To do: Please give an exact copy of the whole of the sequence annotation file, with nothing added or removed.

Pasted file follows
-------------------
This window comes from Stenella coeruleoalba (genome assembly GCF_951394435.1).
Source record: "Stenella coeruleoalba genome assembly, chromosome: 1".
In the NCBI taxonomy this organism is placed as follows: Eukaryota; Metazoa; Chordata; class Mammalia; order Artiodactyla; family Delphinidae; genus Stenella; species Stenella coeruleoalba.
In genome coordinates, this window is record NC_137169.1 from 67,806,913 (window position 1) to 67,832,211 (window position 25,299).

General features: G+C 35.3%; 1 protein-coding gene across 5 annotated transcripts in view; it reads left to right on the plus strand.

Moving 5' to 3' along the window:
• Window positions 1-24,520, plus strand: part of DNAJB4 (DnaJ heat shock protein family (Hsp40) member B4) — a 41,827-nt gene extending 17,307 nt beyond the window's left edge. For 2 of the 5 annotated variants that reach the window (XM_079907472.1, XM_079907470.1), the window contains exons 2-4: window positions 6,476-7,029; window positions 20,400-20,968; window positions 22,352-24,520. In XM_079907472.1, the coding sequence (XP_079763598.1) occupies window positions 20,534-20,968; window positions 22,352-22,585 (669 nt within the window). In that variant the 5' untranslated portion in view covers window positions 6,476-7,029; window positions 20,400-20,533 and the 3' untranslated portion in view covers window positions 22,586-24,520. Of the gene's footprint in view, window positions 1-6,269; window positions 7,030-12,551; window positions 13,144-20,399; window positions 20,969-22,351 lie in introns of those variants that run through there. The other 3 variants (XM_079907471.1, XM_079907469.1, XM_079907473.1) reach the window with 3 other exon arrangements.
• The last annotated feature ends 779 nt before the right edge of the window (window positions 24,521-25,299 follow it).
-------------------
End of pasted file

This window comes from Stenella coeruleoalba (genome assembly GCF_951394435.1).
Source record: "Stenella coeruleoalba genome assembly, chromosome: 1".
In the NCBI taxonomy this organism is placed as follows: Eukaryota; Metazoa; Chordata; class Mammalia; order Artiodactyla; family Delphinidae; genus Stenella; species Stenella coeruleoalba.
In genome coordinates, this window is record NC_137169.1 from 67,806,913 (window position 1) to 67,832,211 (window position 25,299).

General features: G+C 35.3%; 1 protein-coding gene across 5 annotated transcripts in view; it reads left to right on the plus strand.

Moving 5' to 3' along the window:
• Window positions 1-24,520, plus strand: part of DNAJB4 (DnaJ heat shock protein family (Hsp40) member B4) — a 41,827-nt gene extending 17,307 nt beyond the window's left edge. For 2 of the 5 annotated variants that reach the window (XM_079907472.1, XM_079907470.1), the window contains exons 2-4: window positions 6,476-7,029; window positions 20,400-20,968; window positions 22,352-24,520. In XM_079907472.1, the coding sequence (XP_079763598.1) occupies window positions 20,534-20,968; window positions 22,352-22,585 (669 nt within the window). In that variant the 5' untranslated portion in view covers window positions 6,476-7,029; window positions 20,400-20,533 and the 3' untranslated portion in view covers window positions 22,586-24,520. Of the gene's footprint in view, window positions 1-6,269; window positions 7,030-12,551; window positions 13,144-20,399; window positions 20,969-22,351 lie in introns of those variants that run through there. The other 3 variants (XM_079907471.1, XM_079907469.1, XM_079907473.1) reach the window with 3 other exon arrangements.
• The last annotated feature ends 779 nt before the right edge of the window (window positions 24,521-25,299 follow it).